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DELUXE 3226; JUNE, 1949



It seems as though it’s been an awfully long time since we’ve run across Roy Brown on these pages, something that may be even more noticeable because as the founder of rock ‘n’ roll Brown is somebody whose presence hardly is at risk for being overlooked.

Yet his release schedule has remained virtually unchanged, even with his label DeLuxe Records now fully under the control of Cincinnati’s King Records after a protracted battle. It wasn’t as if Syd Nathan – King’s tightfisted czar – was about to let the biggest star he snatched in his takeover of DeLuxe sit on the shelf for long when he’s bound and determined to promote his latest acquisition.

In fact, whether he re-released older tunes or whether the public were simply clamoring for more out of him during the impasse a few of Roy Brown’s earlier records made regional charts during the last few months including Good Rocking Tonight, the very first rock record ever released (way back in September 1947) hitting the Top Three in Washington D.C. as April turned to May.

So as the usual three month gap between releases means there must be something else that leads to this impression and that’s when you realize that it has nothing to do with the pace of Brown’s output but rather it’s simply an illusion due to the increased number of artists plying their trade in rock. With more artists joining the ranks all the time there’s more records to review which also means there’s more competition for our interests.

Roy Brown’s success to date – both commercially and aesthetically – had stood out in large part because it was still somewhat rare for a rocker to be hitting with consistency over the first year and a half of the genre’s lifespan. Not so anymore. With each day that passes the music becomes more entrenched and by now, in June 1949, half of the Top 15 records on the charts every week are by rock artists.

The stakes have therefore been raised and for anybody, even Roy Brown, to stay amongst the leaders of the field he’s going to have to step up his game even more.

A Happy Jack
The title of this one – Riding High – gives the impression of an egotistical boast that Brown had a predilection for doing at times. It was also entirely well deserved. Not only was he the first rock artist on the scene, launching the entire genre, but that composition itself became the first chart topper rock ever had, albeit in Wynonie Harris’s cover version.

Brown though kept pace with everybody on the scene, notching his own #1 hit later in 1948 with ‘Long About Midnight, one of four hits he had through that calendar year, and then with his first release in 1949, Rockin’ At Midnight, a song currently residing in the Top Ten, he maintained his hot streak. Not only that but another older record, Miss Fanny Brown, had unexpectedly cracked the charts over the past two months, showing that the public’s appetite for Brown’s work was hardly satiated.

Therefore why shouldn’t he be allowed to brag a little? Though Amos Milburn might have supplanted him as the biggest star in the rock galaxy lately, Roy Brown certainly would fare no worse than being the second pick in a hypothetical draft were such an event to take place. He was a dynamic singer equally capable of connecting with uptempo romps and downhearted laments, as well as an excellent songwriter with a sharp eye for detail and he was backed by a top-notch band led by saxophonist Leroy “Batman” Rankins that was, by all accounts, the tightest and most flamboyant act on the scene.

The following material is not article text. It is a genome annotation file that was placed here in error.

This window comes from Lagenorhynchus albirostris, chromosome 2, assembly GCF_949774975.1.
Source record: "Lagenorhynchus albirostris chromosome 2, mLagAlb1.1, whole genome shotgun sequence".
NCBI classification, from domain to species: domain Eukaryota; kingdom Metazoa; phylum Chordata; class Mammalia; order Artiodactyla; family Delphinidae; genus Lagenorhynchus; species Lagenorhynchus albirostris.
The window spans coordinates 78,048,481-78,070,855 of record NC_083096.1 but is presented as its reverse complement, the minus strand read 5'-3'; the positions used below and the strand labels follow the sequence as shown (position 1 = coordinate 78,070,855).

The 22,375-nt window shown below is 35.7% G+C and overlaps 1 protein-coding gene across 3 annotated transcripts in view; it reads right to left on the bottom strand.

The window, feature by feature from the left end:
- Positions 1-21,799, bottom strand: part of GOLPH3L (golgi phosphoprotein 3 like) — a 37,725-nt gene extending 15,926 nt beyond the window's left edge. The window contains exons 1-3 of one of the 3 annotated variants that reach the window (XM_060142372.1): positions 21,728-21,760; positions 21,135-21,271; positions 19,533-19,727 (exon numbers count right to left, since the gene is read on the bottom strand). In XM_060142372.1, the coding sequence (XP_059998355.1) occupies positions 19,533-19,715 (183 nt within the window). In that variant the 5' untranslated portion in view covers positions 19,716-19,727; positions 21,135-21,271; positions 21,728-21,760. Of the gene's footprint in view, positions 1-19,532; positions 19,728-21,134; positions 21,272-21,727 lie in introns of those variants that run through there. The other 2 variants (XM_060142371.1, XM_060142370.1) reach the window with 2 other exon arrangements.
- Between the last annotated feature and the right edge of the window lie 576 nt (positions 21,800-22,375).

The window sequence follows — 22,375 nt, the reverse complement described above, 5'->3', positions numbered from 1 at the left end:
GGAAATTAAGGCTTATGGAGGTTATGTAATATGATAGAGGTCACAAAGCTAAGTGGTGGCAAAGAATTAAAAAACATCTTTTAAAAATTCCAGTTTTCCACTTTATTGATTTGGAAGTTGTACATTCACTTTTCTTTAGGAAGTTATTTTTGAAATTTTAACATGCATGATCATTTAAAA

So when you hear the horns kicking things off in rousing fashion backed by piano and drums conjuring up a scene of uninhibited celebration, then hear Roy’s voice in the distance moaning exuberantly as if merely caught up in the excitement before he breaks out with a seemingly ad-libbed declaration (to himself? To listeners?) urging them to “Sing the song!” you feel as if you’re in for a wild party that won’t soon be forgotten.

But as it picks up steam the song reveals itself to be more flash than substance, featuring somewhat of a recycled lyrical theme (from his weakest single to date no less, Miss Fanny Brown Returns) with a musical body built from the chassis of his earlier Mighty, Mighty Man, although considerably muscled up.

All of which – aside from presenting us with the opportunity to provide plenty of links to his past work – poses a rather interesting question regarding his current direction. Do we give Brown the benefit of the doubt and chalk this up to trying to re-work old ideas in a more modern framework, like we did with Rockin’ At Midnight, or do we question his creativity and start to worry about the depth of inspiration?


Gotta Change My Clothes
There’s an old joke about somebody getting food poisoning from a restaurant and then receiving a half off coupon to the place in an attempt to make it up to them and the patron returning because they can’t resist a good deal.

In music we’re usually a little more demanding than that. When we felt we’ve been let down by an artist our skepticism tends to rise and they’ll need to do more to win back our affections the next time around. But the thing is Roy Brown hasn’t let us down often, his track record is pretty damn good and even his one misstep in trying to craft a feel-good sequel to a song that made such a turnaround not only unlikely but utterly implausible, was something we could chalk up to inexperience or record label pressure.

In almost every case when Brown has come up short the real victim hasn’t been us the listener – for even in his weakest moments there’s always some glimmer of skill shining through – but rather he’s shortchanged himself by not trusting his own abilities to craft something more challenging.

That’s the case here as well. Riding High is enjoyable enough to listen to in passing. The music is rousing, the lyrics are serviceable and Brown’s vocal performance is first rate. He sings this with the conviction of a true believer. All of the gospel-esque techniques he’d perverted for the sinful world of rock are present and used to great effect here. Those not quite ad-libbed interjections that set the scene, which he then repeats later on… the drawn out exclamations that lead off so many of the lines… the rapid fire delivery on the bridge… the shouted encouragement during the horn breaks… all of that serves as a blueprint of how to deliver a rock song for maximum impact.